Peter Paul Rubens - The Death of Seneca

by Alexandra Tuschka


A messenger of the emperor Nero appears at Seneca's house and asks him if he also knew about the Pisonian conspiracy - Seneca does not admit this, but is so unimpressed by the emperor's gestures of power, so without fear and anger, that Nero gives another order - Seneca is to take his own life. With stoic composure, Seneca accepts the order. He is just having dinner with his wife and some friends. His wife and already second wife, Pompeia Paulina, also wants to take her own life - a decision that Seneca considers heroic. Nero, however, who wants to avoid bad gossip, is able to prevent her death at the last moment.

Seneca, philosopher and politician of antiquity, was also a confidant and teacher of Nero. He tried to exert his influence on Nero throughout his life, but this did not always meet with his approval. The style of government of the emperor was increasingly perceived by the Senate as cruel and tyrannical, so that they planned an assassination attempt. When a freedman of the senator Flavius Sceanius began to suspect this conspiracy, he sold his observations to the emperor. In the course of questioning suspects, Seneca's name was also mentioned. The descriptions of the ancient scribe Tacitus, who observed the events quite closely, suggest that it may even have suited Nero to get Seneca out of the way.


For the philosopher himself, it is not the first confrontation with death, for Seneca had already been struggling to breathe since a young age and had been catchily preoccupied with dying. He belongs to the Stoics - his "stoic", even serene attitude towards death is well attested by his own letters. It is to take three attempts before he is finally allowed to die. First he cuts his wrists - but the blood flows too sluggishly through the old body, so that it does not quite want to succeed. Then he has a doctor friend hand him the cup of hemlock with poison, he climbs into a pool of hot water to speed up the flow of blood, and finally he has himself carried into a steam bath, and suffocates there. The method of making blood flow faster with warm water has been around since the Middle Ages and is called "bloodletting." At the time of his death, he is already 64 years old. A will was refused to him by Nero.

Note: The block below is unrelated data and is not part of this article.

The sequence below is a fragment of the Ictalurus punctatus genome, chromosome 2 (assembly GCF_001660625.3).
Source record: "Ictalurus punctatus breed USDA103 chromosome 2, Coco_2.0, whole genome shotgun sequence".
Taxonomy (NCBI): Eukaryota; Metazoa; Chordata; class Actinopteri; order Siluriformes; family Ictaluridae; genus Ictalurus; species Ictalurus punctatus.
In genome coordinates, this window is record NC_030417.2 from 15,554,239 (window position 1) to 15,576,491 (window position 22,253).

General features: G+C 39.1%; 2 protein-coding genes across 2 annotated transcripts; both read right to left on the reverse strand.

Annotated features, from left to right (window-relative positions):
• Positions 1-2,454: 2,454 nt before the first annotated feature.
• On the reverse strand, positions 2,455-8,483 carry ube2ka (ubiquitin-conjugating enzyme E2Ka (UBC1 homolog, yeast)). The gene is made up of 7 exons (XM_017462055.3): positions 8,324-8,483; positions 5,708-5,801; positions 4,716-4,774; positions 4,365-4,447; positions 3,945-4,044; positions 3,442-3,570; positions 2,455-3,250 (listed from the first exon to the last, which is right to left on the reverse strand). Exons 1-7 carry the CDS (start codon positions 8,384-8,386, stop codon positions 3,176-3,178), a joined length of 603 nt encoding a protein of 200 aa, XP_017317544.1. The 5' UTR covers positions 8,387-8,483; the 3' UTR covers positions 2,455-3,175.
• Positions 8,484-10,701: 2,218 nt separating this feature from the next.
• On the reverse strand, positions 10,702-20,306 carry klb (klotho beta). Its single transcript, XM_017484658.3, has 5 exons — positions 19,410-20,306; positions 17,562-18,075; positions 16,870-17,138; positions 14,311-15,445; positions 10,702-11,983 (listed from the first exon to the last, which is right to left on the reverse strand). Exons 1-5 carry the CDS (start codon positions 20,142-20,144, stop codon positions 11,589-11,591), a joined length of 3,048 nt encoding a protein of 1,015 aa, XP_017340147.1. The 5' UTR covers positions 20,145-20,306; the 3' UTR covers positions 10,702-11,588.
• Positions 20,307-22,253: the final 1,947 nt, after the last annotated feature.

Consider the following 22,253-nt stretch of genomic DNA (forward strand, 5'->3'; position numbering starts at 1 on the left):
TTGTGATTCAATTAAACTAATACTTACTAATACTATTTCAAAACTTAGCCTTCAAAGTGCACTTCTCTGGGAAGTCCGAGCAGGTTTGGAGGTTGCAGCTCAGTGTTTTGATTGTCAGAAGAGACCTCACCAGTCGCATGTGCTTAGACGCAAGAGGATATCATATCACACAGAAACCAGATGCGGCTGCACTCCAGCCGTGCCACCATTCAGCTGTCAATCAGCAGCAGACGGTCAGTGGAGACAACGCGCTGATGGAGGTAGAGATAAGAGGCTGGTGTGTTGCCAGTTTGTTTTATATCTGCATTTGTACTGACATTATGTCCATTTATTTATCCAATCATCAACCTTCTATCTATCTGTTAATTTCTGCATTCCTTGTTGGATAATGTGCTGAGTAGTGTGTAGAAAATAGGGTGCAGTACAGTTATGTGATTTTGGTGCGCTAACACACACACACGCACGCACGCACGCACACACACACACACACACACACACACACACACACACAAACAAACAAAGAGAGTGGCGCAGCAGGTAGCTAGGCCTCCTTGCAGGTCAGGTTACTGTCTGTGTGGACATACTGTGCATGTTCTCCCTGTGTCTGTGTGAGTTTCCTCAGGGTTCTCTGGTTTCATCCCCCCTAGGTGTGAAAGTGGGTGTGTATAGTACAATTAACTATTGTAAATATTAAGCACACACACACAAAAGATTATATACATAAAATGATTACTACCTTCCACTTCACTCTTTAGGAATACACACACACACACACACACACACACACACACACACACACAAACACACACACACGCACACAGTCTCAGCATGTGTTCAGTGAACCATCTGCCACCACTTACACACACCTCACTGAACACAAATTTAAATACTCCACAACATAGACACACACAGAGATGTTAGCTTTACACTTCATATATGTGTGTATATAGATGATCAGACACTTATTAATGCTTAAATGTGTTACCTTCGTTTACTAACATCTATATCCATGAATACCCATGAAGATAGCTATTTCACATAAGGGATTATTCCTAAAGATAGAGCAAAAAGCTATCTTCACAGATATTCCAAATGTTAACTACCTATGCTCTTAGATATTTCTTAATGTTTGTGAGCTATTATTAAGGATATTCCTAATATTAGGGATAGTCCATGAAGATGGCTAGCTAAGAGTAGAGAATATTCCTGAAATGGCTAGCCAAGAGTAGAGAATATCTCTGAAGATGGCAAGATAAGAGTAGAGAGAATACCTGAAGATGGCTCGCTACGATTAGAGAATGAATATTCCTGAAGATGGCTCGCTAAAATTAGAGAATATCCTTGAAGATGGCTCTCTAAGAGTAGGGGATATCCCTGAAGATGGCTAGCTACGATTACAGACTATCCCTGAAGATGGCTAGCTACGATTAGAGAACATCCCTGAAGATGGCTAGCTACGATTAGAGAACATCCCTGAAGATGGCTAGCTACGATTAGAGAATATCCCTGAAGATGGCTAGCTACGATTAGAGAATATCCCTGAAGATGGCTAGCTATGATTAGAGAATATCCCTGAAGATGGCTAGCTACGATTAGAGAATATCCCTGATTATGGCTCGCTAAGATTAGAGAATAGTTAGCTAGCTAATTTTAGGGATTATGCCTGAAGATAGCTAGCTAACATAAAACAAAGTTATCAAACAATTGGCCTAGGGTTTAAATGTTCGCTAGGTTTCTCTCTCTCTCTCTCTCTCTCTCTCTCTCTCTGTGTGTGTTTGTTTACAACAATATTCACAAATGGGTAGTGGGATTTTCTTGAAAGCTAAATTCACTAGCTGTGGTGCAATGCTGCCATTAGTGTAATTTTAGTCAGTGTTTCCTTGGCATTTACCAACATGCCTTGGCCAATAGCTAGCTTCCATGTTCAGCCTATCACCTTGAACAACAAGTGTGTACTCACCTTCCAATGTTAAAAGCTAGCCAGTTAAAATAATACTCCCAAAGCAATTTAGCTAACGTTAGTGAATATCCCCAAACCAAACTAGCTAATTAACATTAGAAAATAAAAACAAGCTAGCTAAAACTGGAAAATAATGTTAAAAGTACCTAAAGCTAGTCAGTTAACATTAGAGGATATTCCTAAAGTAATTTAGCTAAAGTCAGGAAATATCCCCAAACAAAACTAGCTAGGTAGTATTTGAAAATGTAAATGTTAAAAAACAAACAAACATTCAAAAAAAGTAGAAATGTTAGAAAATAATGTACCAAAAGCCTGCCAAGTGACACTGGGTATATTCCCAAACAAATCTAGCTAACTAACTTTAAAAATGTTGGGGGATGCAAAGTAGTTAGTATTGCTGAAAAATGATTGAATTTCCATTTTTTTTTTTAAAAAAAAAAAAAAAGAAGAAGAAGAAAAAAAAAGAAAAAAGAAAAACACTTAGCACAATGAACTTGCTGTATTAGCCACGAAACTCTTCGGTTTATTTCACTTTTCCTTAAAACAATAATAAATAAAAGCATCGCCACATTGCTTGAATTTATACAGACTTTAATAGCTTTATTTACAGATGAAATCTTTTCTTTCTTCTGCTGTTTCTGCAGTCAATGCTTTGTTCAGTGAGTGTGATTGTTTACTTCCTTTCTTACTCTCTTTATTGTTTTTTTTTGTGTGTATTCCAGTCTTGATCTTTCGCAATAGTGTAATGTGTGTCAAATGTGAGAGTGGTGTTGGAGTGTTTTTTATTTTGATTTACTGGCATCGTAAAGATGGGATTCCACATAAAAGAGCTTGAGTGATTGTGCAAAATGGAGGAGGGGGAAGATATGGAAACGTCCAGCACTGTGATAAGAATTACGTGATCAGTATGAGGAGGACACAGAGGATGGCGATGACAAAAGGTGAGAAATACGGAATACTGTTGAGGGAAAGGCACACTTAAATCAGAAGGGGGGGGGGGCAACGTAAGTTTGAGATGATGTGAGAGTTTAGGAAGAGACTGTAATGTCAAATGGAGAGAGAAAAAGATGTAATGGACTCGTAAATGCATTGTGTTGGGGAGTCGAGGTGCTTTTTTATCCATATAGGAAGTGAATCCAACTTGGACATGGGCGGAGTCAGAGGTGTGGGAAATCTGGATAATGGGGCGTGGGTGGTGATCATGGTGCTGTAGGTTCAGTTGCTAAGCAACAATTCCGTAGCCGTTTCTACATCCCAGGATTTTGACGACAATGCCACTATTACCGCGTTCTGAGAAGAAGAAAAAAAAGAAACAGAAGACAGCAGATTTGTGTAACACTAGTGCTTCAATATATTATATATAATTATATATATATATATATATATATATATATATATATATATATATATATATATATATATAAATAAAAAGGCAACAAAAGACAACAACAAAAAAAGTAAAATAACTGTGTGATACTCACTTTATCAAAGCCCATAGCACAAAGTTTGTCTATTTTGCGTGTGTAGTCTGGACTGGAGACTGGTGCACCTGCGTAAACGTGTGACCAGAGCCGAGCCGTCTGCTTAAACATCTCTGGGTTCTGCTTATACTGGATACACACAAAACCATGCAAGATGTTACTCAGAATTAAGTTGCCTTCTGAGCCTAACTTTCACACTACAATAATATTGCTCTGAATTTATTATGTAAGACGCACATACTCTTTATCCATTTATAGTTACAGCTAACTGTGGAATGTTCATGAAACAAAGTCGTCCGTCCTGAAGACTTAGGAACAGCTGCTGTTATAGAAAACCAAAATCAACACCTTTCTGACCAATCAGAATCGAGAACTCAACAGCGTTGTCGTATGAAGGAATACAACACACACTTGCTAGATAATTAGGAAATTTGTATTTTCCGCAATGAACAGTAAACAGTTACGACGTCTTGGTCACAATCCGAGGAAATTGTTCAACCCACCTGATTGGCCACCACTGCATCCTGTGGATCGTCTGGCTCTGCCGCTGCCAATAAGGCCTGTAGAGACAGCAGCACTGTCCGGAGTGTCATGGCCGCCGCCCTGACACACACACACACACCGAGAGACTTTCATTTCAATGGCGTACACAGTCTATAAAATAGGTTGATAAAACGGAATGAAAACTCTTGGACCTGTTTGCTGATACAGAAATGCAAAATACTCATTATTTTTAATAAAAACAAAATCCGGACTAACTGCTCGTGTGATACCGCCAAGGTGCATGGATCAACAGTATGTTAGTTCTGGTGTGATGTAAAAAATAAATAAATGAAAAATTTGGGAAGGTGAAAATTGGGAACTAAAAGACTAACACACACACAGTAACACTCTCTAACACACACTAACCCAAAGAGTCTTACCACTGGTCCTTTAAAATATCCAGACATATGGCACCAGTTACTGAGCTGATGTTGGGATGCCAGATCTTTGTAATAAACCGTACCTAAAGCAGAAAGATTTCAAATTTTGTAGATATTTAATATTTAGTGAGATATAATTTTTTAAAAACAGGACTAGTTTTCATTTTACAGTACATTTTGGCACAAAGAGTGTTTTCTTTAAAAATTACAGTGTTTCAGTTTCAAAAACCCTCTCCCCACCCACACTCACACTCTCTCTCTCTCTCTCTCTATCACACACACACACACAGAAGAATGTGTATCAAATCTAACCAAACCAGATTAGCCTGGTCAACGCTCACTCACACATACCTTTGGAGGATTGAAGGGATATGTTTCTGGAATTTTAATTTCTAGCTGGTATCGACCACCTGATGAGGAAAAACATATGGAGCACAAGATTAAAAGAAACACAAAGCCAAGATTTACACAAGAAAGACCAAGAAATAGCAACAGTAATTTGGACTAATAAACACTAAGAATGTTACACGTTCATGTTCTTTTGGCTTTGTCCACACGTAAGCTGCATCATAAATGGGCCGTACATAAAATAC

Rubens painted this unusual pictorial motif in 1612, a few years after he had seen an ancient statue in the Villa Borghese in Rome in 1601, which at that time was mistakenly thought to be the "dying Seneca" (today the statue is considered to be the "African fisherman"). He made some drawings of this statue. Together with the bust "Pseudo-Seneca", which was in Rubens' own possession, he created this painting. Again, the name still comes from an original - now lapsed - identification of the head as Seneca.


Suicide as a delicate ethical subject is also considered in literature and art very differentiated: so there is the shameful suicide, as for example in Judas, but also - as in this case - a heroic suicide. Rubens shows here a mentally as well as physically upright death, which in truth did not take place so. Rather, Rubens combines here some historical facts with Christian iconography: the frontal top view, the inner glow of the body, the eyes turned towards heaven and the showing of the stigmata are elements we know well from other contexts. Especially the composition of a man of a three-quarter figure reminds us of the fixed pictorial motif of the "Man of Sorrows". Also, this representation reminds us of martyrs of Christianity.


The boy, who wants to write down the last words of Seneca in the lower left of the picture, indicates with the letters "vir" - the word "virtus / virtue". He is in the tradition of the disciples, who are often seen in pictures receiving the divine message. Alert and attentive to immediately write down everything that is given to them. The man behind with lance as well as the loincloth are motifs of the Passion of Christ, as is the blood being collected in a chalice.


Peter Paul Rubens - The Death of Seneca

Oil on wood, 1612/1613, 185 x 154.7 cm, Alte Pinakothek in Berlin